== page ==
SharePoint Online is Microsoft’s hosted version of SharePoint. It runs in the same datacenters as Exchange Online, Lync Online, and the rest of the Office 365 suite and is, for all intents and purposes, Microsoft’s preferred way to deploy SharePoint from this day forward. (In fact, at a recent conference, I learned Microsoft’s internal IT department is only deploying SharePoint Online instances now; no more on premises servers are being rolled out.)

As with every offering, however, there are some gotchas. Here are three things you didn’t know about SharePoint Online before now.

  • Yammer is making all things social and SharePoint confusing for many people. Unless you were living under a rock, you probably heard about Microsoft’s huge purchase of the corporate social media pioneer Yammer back in mid 2012. At the time, Microsoft promised to include the technology and environment Yammer was known for into its SharePoint product—both on premises and online. And it promised to do this quickly. Well, it is over a year later and really the only integration we have seen is the option only in the last couple of months to replace your SharePoint Online newsfeed—the place where SharePoint Online populates what each user is doing, what documents they are viewing, what groups they have joined—with the Yammer newsfeed that honestly looks like a clone of Facebook. If you are running SharePoint on premises, then you are still waiting for any sort of “technology bump” that includes Yammer features. And of course, as you might have suspected, the Yammer integration is for SharePoint 2013 only—not  SharePoint 2007 or SharePoint 2010. Further, Microsoft refuses to release a timeline for when Yammer’s newsfeed will become the de facto standard for SharePoint Online activity feeds. It says no further development or work will take place on the default SharePoint newsfeed, but yet it is not making people switch over. It says it has no date for making this transition, but yet you should train your users because Yammer is the preferred newsfeed now. This is the difficulty with using a product in the cloud that straddles two worlds—your cloud users will at some point be forced into one experience, but your on premises users will remain with an older interface that you are unable to update. Confusing.
  • The support options for the various SharePoint Online and Office 365 plans are very different, so buyer beware.Many people are surprised to learn that only the Enterprise, or E, variants of the various SharePoint Online and Office 365 plans come with elevated telephone, ticket, and e-mail based support. If you are a smaller business and want to purchase one of the small business or P sized plans, or you are part of a larger business and you are just trying to work around deployment restrictions imposed by your own IT department, then it is important to understand that unless you have an E plan, you will only get support from web forums on the Microsoft site. There is no guaranteed response time; there isn’t even a guaranteed response. You are depending largely on the kindness of strangers to help you diagnose and troubleshoot whatever issue you may be having with the SharePoint online P plan. New threads describing issues and posts on that thread will often go several days before a response is made, and there are many threads where there is no Microsoft support presence at all. The moral of the story here is: unless you really know what you are doing, stay away from the ultra cheap options that include no support.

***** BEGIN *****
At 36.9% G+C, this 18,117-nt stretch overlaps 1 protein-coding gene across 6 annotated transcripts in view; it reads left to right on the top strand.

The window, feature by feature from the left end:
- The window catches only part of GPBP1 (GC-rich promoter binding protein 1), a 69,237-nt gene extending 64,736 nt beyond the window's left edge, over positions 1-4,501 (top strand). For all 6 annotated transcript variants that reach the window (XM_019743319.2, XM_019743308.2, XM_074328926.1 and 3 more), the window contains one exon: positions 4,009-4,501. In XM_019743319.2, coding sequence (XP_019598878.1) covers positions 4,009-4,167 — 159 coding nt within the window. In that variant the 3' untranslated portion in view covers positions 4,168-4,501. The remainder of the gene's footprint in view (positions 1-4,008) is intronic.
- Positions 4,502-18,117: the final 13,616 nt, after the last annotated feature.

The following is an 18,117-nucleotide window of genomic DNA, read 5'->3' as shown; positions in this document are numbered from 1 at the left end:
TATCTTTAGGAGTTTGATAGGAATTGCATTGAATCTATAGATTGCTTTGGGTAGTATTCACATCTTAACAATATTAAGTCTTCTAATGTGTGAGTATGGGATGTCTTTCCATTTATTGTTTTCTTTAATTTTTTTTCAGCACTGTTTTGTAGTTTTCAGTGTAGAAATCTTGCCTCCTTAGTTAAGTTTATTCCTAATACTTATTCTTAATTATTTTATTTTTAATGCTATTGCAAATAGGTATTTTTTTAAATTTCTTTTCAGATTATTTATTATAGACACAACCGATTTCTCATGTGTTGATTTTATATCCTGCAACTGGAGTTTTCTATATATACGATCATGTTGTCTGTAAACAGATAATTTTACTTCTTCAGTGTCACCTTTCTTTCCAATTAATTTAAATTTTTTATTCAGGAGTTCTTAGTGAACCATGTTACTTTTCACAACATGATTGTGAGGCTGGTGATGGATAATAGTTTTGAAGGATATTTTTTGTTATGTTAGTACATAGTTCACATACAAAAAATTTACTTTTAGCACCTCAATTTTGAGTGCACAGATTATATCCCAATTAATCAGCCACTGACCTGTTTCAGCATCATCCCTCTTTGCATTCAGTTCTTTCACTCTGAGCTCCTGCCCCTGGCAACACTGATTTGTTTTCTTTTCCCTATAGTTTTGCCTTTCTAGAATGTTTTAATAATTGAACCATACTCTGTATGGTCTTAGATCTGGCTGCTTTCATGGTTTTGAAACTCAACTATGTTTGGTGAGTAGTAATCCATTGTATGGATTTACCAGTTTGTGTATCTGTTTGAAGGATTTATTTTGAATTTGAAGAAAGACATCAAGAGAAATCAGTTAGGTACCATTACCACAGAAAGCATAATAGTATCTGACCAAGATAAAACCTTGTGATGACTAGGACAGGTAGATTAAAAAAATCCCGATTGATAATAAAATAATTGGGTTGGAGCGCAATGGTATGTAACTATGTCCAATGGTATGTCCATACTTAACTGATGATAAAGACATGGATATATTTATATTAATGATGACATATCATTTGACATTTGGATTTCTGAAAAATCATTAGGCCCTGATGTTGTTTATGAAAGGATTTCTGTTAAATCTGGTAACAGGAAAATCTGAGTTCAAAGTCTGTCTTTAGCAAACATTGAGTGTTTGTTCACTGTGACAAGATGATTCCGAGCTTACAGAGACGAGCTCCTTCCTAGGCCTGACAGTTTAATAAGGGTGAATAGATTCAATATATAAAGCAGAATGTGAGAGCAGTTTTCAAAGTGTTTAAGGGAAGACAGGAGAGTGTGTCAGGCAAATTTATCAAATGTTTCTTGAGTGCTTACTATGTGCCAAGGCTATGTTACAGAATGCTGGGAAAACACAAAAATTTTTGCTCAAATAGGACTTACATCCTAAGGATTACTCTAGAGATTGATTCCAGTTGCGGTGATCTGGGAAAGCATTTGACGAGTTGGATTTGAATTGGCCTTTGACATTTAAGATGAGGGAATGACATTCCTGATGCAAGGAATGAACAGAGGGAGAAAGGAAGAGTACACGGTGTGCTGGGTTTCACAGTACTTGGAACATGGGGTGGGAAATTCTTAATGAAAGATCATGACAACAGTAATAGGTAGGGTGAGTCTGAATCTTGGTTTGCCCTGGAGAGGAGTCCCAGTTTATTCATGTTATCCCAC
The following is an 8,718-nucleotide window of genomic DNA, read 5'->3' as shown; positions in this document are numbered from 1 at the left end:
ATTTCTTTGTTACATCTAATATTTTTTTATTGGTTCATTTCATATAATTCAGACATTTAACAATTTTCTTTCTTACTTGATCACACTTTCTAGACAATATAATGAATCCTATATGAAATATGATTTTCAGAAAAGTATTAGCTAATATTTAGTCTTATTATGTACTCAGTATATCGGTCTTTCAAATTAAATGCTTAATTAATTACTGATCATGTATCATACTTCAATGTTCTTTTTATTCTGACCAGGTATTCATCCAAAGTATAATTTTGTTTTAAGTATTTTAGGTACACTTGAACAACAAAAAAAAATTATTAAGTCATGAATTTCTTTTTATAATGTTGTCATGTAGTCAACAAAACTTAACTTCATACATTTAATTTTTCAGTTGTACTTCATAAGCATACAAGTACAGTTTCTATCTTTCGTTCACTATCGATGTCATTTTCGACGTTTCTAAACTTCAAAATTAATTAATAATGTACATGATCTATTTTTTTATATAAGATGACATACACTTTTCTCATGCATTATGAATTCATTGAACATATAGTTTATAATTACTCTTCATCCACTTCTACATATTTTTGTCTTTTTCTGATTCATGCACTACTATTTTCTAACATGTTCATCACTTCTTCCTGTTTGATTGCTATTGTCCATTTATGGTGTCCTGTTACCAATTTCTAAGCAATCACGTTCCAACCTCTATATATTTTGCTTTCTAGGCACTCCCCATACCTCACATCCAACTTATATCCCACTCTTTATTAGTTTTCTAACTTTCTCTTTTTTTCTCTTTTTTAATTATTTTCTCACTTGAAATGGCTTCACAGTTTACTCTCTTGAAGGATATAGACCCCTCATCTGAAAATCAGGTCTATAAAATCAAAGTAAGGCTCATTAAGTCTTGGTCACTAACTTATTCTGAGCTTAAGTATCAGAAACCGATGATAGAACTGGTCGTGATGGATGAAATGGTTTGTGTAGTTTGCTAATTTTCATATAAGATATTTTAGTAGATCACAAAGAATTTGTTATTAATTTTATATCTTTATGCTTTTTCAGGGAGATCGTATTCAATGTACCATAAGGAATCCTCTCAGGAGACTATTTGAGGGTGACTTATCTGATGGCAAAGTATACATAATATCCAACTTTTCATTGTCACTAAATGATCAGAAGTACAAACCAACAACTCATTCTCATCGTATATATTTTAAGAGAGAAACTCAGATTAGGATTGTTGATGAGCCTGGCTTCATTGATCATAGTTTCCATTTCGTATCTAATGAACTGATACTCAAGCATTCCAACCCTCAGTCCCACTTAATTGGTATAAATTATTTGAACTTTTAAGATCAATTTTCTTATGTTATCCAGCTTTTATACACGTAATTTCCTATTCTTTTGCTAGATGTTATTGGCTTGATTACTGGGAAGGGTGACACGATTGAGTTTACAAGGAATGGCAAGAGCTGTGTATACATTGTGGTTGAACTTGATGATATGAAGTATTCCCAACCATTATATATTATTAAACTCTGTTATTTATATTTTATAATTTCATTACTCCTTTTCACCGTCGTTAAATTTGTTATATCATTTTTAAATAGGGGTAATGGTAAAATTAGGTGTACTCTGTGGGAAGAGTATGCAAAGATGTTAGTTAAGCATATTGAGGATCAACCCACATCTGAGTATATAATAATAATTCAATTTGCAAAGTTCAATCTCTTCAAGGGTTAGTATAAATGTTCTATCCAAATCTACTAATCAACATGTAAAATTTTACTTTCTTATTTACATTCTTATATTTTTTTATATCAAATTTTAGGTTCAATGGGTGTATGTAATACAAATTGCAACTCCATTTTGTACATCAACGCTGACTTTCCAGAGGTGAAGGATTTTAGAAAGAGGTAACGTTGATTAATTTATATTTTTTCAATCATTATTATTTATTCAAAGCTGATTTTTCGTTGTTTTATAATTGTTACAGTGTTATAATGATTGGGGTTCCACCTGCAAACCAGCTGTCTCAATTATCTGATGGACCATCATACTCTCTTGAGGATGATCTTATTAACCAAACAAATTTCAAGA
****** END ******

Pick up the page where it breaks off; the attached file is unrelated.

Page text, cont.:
• If you are on a post-upgrade SharePoint Online tenant, you can continue to use the “skin,” or theme, from SharePoint 2010 even though the innards of your site are running on the SharePoint 2013 platform. This is particularly helpful if you are running SharePoint on a hybrid deployment, with some servers on premises and some users hitting SharePoint Online. If your users are trained on SharePoint 2010, you do not have to migrate the way the site looks immediately; you can stay on the 2010 skin even after the site transitions to the 2013 platform. If you are on a pre-upgrade tenant, you will get the option to delay the entire upgrade and stay running on the 2010-era tenants for up to two months, although after that time you will be unable to control the date of the upgrade. But the option to stay with the previous theme stays even after your upgrade.

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